This course will examine how the Supreme Court's constitutional opinions have both shaped and misshaped the nation's public schools. In 1969, the Supreme Court famously declared that students do not "shed their constitutional rights when they enter the schoolhouse gate." Not surprisingly, though, Supreme Court Justices both before and since have bitterly contested the precise scope of students' constitutional rights in the elementary and secondary school contexts. Some Justices, moreover, have concluded that it is typically unwise for the judiciary to enter the educational realm, lest the Supreme Court turn into a schoolboard for the entire nation. Even if such fears are overblown, however, there can be no doubt that the Court's constitutional interpretations have had significant consequences for schools charged with transforming students into citizens. Constitutional topics will include: freedom of speech, establishment of religion, free exercise of religion, searches and seizures, cruel and unusual punishment, due process, and equal protection. Educational topics will include: homeschooling, zero tolerance policies, corporal punishment, school funding, school uniforms, racial desegregation, strip searches, single-sex schools, off campus speech, drug testing, unauthorized immigration, the school-to-prison pipeline, and book banning. There are no prerequisites for enrollment. The student's grade is based on a take-home final examination and class participation. This class is open to non-law students.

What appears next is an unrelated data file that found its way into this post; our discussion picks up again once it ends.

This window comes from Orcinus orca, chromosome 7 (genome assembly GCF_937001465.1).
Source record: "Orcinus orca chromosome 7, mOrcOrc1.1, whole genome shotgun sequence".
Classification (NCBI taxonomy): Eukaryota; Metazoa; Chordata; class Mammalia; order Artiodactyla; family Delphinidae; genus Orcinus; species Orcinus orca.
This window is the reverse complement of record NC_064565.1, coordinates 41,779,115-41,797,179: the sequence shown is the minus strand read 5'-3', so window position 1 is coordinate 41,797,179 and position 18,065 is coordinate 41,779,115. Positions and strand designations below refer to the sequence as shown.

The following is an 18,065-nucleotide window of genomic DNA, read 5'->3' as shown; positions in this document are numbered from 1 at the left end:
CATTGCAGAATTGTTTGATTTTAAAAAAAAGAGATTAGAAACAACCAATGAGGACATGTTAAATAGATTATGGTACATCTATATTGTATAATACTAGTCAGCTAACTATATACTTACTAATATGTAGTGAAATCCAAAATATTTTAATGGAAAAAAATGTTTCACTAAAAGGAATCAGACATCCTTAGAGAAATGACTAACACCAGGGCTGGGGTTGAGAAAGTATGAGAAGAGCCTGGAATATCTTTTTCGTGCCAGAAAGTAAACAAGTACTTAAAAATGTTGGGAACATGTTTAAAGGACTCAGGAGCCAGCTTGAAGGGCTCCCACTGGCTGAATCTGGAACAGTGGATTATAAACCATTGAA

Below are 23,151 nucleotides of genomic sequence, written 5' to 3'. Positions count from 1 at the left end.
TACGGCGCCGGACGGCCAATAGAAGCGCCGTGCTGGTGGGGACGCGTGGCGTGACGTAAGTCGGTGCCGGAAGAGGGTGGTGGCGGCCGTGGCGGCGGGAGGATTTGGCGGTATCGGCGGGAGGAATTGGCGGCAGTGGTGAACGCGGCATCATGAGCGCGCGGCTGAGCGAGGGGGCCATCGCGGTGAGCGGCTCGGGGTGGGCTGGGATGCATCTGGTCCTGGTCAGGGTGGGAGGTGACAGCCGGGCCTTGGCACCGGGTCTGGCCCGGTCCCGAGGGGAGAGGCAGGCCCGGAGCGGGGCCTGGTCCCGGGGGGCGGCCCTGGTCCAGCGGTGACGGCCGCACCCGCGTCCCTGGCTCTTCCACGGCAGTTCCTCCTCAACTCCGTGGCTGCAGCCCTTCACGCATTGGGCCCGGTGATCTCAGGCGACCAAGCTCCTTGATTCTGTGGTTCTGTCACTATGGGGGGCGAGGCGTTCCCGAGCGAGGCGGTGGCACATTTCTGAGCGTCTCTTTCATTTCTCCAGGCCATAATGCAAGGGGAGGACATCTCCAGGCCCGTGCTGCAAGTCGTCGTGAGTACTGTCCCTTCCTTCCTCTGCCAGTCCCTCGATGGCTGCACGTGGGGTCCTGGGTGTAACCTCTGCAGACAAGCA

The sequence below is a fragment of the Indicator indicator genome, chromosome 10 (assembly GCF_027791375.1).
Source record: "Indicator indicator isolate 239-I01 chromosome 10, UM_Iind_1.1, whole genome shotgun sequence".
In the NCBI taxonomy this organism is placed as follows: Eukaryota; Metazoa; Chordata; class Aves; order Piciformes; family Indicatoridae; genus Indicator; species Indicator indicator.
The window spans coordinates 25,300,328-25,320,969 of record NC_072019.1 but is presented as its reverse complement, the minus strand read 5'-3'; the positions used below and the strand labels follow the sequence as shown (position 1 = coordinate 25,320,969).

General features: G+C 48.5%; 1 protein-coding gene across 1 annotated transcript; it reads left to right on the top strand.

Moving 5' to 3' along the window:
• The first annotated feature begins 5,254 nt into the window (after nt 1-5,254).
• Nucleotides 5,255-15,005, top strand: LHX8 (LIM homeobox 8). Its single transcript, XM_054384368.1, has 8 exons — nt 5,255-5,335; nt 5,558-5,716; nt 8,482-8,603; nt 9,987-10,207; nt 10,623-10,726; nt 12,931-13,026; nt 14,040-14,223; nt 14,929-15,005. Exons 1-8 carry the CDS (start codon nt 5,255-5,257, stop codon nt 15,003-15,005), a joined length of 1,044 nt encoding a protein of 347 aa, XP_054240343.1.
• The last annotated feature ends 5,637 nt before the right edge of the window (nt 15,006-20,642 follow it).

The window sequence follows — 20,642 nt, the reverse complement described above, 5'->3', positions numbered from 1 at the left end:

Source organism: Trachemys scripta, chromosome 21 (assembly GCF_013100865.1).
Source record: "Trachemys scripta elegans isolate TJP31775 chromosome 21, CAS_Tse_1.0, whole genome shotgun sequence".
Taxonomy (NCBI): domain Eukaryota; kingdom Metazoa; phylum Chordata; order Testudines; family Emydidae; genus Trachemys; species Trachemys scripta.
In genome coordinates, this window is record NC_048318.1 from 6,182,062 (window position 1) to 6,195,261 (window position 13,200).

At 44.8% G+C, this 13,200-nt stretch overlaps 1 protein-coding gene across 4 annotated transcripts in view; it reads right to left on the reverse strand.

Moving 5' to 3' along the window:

Previously:

  • Spring 2017, Justin Driver

Constitutional Law for LL.M. Students

Autumn 2017, Gerald Rosenberg

This course is designed to introduce LL.M. students to U.S. constitutional law. Topics to be covered include the theory, development and practice of judicial review, the power of, and limitations on, judicial power, the allocation of powers among the legislative, executive, and judicial branches, judicial involvement in economic policy, and the role of the Supreme Court in adjudicating disputes between the states and the federal government. In addition, the course will cover key doctrines in the areas of equal protection and substantive due process.

Previously:

  • Autumn 2016, Gerald Rosenberg 

Constitutional Law I: Governmental Structure

Spring 2018, David Strauss